Any student who attends either four Summer School courses in one year or six courses over three years is eligible for a Short Courses Certificate, signed by the Director. Certificates are made out in September after Summer School and will be posted to your home address. If you would like us to mark your achievement in this way, please send a note – by e-mail or in person – to Jackie Sullivan at email@example.com by 1 September, with details of the courses you have attended.
Summer School courses are non-residential, however, The Courtauld has rooms available at our Duchy House student residence throughout the period from Friday 7 July to Sunday 17 September inclusive.
To check availability or to make a booking, you can search our rooms through our airbnb pages.
Duchy House is located on the Strand less than 150 metres from The Courtauld and has the following features:
- En-suite study rooms on 4 floors with internet access included
- A lift from the ground floor landing to all floors
- Furnished kitchens for self-catering with some crockery and cutlery
- Bedding and linen provided for all guests with a weekly linen change
- Bedroom cleaning by our housekeeping staff
- Secure swipe card access and 24 hour CCTV coverage within the building
- Management via Courtauld Accommodation staff on call 24 hours a day
For all enquiries regarding Duchy House, please contact the Accommodation and Bookings Officer via +44 (0) 20 7848 2782 or via firstname.lastname@example.org
Advice for students with reduced mobility
The Courtauld Institute of Art boasts a unique and atmospheric location in the Grade 1 listed, historical building of Somerset House. However, because of its setting, The Courtauld currently does not have full disabled access to all of its study areas. Most of the teaching rooms are accessible to those with mobility issues but others, such as the Conservation Studios where part of the ‘Introduction to Art History’ course will be taught, unfortunately are not. There are a number of steep staircases to be negotiated. While all courses go on visits outside The Courtauld, courses 2, 13, 24 and 28 include more extended walks. There are a couple of steps also to The Courtauld Gallery Print Room, where aspects of the ‘Introduction to Art History’, and of Summer School courses 4, 6, 10, 14, 22, 23 and 26 are taught. Other lecturers may also decide to visit the Courtauld’s print room, or include extended walks into their course outlines nearer the time and we will alert all prospective students as soon as we have this information.
Please note that we may not be able to accommodate any access requirements unless you communicate these clearly at the time of booking. Therefore, please inform us as soon as possible and at least a month in advance of the course if you require a fully accessible teaching space. And where possible, apart from the ‘Introduction to Art History’, which cannot be relocated, and Summer School courses 4, 6, 10, 14, 22, 23 and 26, which make use of The Courtauld Gallery Print Room, we will strive to arrange it.
Please also bear in mind that all Summer School courses include visits to museums, galleries and other sites within London, its surroundings or nearby cities and therefore a certain degree of physical activity. Likewise, all Study Tours require a fair amount of walking and getting around towns and sites, in some circumstances on uneven or otherwise difficult terrain.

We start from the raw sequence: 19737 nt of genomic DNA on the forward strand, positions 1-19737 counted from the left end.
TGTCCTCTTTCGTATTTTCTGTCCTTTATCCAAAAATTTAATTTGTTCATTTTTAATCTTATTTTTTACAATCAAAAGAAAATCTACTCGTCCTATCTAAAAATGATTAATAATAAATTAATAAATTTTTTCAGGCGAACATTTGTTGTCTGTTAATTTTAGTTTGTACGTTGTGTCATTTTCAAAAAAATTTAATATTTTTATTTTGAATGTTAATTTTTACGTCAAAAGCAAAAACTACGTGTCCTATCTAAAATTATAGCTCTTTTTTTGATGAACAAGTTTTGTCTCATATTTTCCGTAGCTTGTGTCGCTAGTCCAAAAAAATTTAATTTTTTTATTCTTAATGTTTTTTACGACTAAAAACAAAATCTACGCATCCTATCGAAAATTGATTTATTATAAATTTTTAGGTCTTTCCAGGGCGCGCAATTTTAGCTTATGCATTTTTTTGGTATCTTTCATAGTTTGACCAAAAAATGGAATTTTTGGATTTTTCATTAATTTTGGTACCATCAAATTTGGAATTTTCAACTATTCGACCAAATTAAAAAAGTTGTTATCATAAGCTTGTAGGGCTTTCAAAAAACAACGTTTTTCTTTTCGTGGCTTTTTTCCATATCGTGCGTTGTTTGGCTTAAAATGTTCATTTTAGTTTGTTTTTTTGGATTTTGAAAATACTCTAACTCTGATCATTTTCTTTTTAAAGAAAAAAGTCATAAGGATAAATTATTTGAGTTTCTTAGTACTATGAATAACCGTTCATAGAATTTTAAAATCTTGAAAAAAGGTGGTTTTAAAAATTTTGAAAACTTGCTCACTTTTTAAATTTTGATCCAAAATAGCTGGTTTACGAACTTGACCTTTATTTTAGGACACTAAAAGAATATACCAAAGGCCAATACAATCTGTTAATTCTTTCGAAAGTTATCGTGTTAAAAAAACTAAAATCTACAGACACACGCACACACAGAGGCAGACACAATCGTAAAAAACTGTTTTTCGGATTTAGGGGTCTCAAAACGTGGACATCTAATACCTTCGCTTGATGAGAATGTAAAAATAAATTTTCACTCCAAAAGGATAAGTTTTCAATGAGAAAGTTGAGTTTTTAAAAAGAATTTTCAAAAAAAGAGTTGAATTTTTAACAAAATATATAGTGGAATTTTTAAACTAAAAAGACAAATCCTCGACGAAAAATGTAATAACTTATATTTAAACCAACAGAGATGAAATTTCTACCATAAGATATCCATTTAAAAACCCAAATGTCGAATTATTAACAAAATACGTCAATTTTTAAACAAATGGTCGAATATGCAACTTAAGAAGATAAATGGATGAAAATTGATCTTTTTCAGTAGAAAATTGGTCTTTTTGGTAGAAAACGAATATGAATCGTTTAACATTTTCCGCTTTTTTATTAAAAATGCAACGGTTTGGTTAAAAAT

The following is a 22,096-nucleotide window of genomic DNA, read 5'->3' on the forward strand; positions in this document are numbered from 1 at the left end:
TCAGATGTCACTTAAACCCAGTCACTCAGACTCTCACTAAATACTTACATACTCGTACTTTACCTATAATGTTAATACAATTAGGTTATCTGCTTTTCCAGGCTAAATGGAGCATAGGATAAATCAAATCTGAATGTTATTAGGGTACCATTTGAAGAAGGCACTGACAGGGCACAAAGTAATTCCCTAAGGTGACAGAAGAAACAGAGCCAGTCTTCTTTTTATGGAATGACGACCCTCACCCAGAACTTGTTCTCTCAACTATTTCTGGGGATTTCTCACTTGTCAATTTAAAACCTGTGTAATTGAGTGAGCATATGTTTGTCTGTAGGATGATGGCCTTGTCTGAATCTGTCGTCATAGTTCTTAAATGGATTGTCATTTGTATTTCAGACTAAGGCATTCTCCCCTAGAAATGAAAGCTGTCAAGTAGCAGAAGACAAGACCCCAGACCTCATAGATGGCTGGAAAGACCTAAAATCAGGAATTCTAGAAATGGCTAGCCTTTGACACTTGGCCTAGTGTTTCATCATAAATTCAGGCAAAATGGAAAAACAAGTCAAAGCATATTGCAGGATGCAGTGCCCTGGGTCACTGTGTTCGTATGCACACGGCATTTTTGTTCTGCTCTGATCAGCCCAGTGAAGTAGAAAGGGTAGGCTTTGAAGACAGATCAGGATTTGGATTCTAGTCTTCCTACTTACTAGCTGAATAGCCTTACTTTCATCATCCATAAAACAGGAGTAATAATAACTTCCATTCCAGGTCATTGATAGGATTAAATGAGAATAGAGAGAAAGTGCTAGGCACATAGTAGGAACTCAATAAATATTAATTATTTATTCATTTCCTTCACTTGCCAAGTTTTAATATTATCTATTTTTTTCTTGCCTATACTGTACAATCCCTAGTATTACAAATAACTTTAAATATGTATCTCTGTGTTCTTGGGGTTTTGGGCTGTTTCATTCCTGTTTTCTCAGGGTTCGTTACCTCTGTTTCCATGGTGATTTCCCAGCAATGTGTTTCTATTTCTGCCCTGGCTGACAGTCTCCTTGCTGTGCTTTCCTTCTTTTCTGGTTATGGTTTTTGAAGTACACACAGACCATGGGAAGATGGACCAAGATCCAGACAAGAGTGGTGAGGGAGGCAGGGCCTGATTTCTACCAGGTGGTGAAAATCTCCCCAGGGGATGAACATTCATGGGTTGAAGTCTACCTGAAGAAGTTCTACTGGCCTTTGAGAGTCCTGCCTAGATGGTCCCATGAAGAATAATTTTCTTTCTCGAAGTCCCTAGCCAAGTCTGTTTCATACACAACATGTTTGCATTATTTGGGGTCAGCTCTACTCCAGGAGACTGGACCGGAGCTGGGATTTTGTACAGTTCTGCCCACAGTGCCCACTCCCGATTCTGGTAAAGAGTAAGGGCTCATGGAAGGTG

If you have any doubts whether a particular course or tour is suitable for you, please contact us for further information.
Dr Sussan Babaie is Reader in the Arts of Iran and Islam at The Courtauld. She has taught widely including at the University of Michigan and the Ludwig-Maximilian University in Munich. She is the author of Persian Kingship and Architecture: Strategies of Power in Iran from the Achaemenids to the Pahlavis (2014), Shirin Neshat (2013), Isfahan and Its Palaces: Statecraft, Shi‘ism and the Architecture of Conviviality in Early Modern Iran (2008), Slaves of the Shah: New Elites of Safavid Iran (2004), Persian Drawings in the Metropolitan Museum of Art (1989), and of numerous articles.
Dr Thomas Balfe is an art historian specialising in early modern (c.1550–c.1750) Flemish easel painting and graphic art. To date his research has focused on seventeenth-century animal, hunting and food still life imagery. He received his MA (2009) and PhD (2014) from The Courtauld, where he has worked as a Visiting Lecturer since 2010. He has also taught for Warwick University and the City & Guilds London Art School. Currently he is preparing parts of his PhD for publication.
Janine Catalano is an art and food historian and curator based in London. A graduate of The Courtauld, where she specialised in food in surrealism, Janine has published widely on the relationship between food and art, participated in conferences, and been featured in conversations at Tate and on BBC Radio 4. In addition to teaching courses at the Victoria and Albert Museum and lecturing on food, culture and art, she designs and leads tours of culinary and artistic London. She has worked for The Courtauld and the Royal Academy and currently works at City & Guilds of London Art School.
Dr Mehreen Chida-Razvi is a Research Associate in the Department of the History of Art at SOAS, and a specialist on the art and architecture of Mughal South Asia. She has lectured on Islamic and Indo-Islamic Art at several institutions of higher education in London and Oxford, and has also participated in and been an academic consultant for a documentary on the Taj Mahal. Publications include journal articles and book chapters on Mughal architecture and painting, and European views of the Mughal Empire. She is currently writing a book on the patronage and production of the Mughal Emperor Jahangir’s mausoleum.